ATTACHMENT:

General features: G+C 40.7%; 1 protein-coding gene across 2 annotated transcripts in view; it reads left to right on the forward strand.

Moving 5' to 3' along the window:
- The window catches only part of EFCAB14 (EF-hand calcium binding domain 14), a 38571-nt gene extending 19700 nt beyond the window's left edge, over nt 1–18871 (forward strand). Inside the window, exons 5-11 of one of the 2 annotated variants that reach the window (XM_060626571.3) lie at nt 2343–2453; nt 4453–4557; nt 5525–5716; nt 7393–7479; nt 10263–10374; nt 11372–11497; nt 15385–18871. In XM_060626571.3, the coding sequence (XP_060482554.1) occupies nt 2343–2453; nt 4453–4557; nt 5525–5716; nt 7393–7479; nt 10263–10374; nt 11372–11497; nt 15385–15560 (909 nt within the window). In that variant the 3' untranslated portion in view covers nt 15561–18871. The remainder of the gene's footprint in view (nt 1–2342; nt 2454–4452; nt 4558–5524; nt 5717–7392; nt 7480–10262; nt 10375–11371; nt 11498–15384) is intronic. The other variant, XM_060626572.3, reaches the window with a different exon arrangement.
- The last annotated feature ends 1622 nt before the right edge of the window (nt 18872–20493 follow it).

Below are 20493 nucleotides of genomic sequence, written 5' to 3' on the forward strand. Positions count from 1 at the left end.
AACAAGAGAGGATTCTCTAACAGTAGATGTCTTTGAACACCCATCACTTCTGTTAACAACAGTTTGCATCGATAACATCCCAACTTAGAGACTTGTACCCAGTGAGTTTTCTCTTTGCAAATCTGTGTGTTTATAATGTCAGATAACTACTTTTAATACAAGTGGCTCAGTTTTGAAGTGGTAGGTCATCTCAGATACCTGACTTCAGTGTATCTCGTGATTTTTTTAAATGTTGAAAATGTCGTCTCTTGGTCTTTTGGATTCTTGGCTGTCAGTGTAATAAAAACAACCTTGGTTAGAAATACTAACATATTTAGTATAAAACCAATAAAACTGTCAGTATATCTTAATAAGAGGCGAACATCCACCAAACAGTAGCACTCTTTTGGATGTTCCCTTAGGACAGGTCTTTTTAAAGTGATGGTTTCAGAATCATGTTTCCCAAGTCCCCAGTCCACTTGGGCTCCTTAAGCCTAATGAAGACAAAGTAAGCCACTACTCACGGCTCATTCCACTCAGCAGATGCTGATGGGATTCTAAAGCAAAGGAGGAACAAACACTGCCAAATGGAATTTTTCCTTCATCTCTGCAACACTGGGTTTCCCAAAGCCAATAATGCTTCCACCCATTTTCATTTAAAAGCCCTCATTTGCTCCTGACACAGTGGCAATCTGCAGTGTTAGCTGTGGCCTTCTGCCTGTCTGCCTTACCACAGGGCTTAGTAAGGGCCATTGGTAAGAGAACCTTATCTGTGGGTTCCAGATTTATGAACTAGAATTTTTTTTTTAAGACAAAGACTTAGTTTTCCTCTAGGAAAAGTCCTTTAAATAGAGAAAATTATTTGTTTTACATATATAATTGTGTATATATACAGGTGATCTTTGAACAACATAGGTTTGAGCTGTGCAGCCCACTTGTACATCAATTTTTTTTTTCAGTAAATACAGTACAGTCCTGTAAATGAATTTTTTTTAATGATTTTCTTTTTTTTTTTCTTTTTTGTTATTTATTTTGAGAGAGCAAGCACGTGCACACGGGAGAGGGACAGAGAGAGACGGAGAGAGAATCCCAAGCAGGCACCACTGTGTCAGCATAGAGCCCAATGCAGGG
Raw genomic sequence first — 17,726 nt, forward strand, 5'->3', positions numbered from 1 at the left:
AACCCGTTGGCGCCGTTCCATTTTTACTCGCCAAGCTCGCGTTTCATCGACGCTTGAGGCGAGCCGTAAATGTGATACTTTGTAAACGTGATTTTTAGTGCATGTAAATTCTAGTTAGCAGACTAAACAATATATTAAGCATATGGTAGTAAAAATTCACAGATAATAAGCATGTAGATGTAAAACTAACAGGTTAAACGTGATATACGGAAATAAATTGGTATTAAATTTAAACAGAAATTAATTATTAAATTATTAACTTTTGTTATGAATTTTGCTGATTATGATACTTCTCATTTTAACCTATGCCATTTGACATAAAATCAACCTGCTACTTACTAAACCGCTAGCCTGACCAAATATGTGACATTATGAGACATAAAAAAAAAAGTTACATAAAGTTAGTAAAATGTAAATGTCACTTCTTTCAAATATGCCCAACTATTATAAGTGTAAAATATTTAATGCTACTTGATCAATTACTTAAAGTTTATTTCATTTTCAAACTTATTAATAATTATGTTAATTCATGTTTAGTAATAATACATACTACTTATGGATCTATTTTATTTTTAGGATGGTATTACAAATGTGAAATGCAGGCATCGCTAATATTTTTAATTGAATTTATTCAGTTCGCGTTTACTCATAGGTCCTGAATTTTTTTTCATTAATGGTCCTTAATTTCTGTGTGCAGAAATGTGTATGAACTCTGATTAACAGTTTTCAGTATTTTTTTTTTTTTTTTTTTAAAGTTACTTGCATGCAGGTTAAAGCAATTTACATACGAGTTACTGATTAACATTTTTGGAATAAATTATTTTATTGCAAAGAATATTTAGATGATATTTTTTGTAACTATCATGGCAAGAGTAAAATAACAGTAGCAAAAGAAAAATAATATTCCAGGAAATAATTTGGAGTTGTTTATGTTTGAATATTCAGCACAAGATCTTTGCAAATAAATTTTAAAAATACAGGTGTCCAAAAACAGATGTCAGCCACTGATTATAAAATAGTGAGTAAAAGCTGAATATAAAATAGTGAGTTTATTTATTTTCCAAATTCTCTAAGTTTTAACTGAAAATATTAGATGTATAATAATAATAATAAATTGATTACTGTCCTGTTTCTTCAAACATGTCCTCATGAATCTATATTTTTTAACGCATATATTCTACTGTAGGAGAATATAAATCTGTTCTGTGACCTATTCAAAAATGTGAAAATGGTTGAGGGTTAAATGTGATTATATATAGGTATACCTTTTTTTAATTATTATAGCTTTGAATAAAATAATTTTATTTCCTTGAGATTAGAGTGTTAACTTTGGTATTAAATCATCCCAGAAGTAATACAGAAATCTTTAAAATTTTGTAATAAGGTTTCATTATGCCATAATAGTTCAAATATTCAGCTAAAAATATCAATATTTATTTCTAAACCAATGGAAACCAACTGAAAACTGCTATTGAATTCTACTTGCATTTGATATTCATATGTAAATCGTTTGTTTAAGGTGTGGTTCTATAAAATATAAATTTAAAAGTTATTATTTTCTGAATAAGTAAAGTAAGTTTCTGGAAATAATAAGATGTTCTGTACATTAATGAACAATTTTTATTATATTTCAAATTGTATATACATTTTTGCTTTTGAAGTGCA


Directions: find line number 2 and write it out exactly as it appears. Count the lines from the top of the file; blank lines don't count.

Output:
Moving 5' to 3' along the window: